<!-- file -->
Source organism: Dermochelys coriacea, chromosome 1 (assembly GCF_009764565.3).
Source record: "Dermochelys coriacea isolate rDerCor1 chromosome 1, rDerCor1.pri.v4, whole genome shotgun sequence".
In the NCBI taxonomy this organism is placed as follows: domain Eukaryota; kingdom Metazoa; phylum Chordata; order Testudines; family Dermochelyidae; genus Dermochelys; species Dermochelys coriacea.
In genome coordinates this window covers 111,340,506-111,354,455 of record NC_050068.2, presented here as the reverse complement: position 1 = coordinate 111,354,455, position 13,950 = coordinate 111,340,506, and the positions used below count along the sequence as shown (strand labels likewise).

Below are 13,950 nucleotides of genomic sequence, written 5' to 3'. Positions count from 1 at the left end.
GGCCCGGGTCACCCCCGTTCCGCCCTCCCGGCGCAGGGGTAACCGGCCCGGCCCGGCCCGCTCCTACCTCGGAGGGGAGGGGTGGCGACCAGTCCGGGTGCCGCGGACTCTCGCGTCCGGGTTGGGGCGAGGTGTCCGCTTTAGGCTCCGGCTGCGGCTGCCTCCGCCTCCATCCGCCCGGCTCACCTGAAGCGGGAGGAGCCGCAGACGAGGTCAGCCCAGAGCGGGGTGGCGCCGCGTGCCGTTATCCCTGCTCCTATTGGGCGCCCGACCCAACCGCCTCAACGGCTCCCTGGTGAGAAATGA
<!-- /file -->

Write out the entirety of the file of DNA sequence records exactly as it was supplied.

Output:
Source organism: Dermochelys coriacea, chromosome 1 (assembly GCF_009764565.3).
Source record: "Dermochelys coriacea isolate rDerCor1 chromosome 1, rDerCor1.pri.v4, whole genome shotgun sequence".
In the NCBI taxonomy this organism is placed as follows: domain Eukaryota; kingdom Metazoa; phylum Chordata; order Testudines; family Dermochelyidae; genus Dermochelys; species Dermochelys coriacea.
In genome coordinates this window covers 111,340,506-111,354,455 of record NC_050068.2, presented here as the reverse complement: position 1 = coordinate 111,354,455, position 13,950 = coordinate 111,340,506, and the positions used below count along the sequence as shown (strand labels likewise).

Below are 13,950 nucleotides of genomic sequence, written 5' to 3'. Positions count from 1 at the left end.
GGCCCGGGTCACCCCCGTTCCGCCCTCCCGGCGCAGGGGTAACCGGCCCGGCCCGGCCCGCTCCTACCTCGGAGGGGAGGGGTGGCGACCAGTCCGGGTGCCGCGGACTCTCGCGTCCGGGTTGGGGCGAGGTGTCCGCTTTAGGCTCCGGCTGCGGCTGCCTCCGCCTCCATCCGCCCGGCTCACCTGAAGCGGGAGGAGCCGCAGACGAGGTCAGCCCAGAGCGGGGTGGCGCCGCGTGCCGTTATCCCTGCTCCTATTGGGCGCCCGACCCAACCGCCTCAACGGCTCCCTGGTGAGAAATGA